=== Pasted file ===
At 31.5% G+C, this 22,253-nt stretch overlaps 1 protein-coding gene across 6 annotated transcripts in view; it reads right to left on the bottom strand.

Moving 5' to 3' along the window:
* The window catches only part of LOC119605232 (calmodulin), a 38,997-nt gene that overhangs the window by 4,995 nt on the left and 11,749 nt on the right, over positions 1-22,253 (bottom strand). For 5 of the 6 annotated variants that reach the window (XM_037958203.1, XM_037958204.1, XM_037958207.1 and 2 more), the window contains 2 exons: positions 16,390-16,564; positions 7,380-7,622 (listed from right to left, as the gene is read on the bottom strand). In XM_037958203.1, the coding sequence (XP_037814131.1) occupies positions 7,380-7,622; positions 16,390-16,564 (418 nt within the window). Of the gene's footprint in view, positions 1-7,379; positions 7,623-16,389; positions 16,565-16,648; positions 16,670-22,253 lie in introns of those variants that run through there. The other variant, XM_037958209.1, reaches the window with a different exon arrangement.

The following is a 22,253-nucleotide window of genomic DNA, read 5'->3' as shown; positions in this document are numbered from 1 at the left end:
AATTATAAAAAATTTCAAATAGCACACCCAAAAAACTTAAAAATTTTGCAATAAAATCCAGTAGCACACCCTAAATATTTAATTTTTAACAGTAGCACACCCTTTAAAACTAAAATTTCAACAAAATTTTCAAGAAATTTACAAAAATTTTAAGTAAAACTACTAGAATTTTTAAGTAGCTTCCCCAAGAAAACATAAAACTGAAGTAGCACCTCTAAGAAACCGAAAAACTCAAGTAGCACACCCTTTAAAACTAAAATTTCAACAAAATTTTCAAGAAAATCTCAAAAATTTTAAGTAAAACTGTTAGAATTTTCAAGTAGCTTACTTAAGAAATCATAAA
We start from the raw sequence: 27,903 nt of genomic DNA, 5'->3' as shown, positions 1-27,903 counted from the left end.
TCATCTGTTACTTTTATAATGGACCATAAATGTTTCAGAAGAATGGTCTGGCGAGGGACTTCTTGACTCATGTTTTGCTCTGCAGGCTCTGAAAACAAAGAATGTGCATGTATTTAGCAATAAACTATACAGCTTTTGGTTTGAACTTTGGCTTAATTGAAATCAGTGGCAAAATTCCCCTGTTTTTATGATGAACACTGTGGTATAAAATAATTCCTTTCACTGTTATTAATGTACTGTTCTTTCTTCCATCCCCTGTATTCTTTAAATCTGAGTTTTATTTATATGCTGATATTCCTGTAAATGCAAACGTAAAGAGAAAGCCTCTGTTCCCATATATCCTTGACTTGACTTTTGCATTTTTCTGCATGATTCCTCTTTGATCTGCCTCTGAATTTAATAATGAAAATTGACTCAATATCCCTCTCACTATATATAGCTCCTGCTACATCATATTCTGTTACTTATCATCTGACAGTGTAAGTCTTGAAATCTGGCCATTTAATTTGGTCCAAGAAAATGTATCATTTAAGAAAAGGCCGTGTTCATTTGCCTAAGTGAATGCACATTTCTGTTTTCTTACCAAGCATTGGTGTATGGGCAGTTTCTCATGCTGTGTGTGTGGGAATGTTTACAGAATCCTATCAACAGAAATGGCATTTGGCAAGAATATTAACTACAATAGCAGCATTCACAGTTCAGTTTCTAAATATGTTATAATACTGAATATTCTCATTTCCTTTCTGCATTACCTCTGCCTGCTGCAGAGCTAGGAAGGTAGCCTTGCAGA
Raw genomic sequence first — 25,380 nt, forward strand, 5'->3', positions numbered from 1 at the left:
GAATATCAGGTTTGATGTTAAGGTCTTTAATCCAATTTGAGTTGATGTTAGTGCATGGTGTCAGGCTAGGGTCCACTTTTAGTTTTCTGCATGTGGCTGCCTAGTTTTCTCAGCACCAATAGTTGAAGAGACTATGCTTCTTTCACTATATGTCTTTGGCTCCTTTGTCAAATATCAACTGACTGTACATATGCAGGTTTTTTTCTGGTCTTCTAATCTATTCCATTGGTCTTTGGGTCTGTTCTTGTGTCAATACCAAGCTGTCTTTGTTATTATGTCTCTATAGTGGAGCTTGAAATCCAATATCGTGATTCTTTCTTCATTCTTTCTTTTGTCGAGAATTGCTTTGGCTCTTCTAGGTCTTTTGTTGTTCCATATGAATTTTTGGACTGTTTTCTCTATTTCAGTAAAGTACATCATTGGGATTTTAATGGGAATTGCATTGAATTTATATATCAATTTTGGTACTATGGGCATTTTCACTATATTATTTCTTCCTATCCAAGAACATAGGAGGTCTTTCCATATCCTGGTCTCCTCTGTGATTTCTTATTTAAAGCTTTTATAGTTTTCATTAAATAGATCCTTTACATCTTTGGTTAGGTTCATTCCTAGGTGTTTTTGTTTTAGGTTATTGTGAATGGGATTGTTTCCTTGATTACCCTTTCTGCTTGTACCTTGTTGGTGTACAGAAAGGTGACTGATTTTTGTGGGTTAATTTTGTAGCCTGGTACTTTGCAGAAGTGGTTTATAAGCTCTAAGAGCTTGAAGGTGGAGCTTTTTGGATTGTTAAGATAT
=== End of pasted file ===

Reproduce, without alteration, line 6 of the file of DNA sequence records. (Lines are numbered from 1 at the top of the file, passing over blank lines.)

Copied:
We start from the raw sequence: 27,903 nt of genomic DNA, 5'->3' as shown, positions 1-27,903 counted from the left end.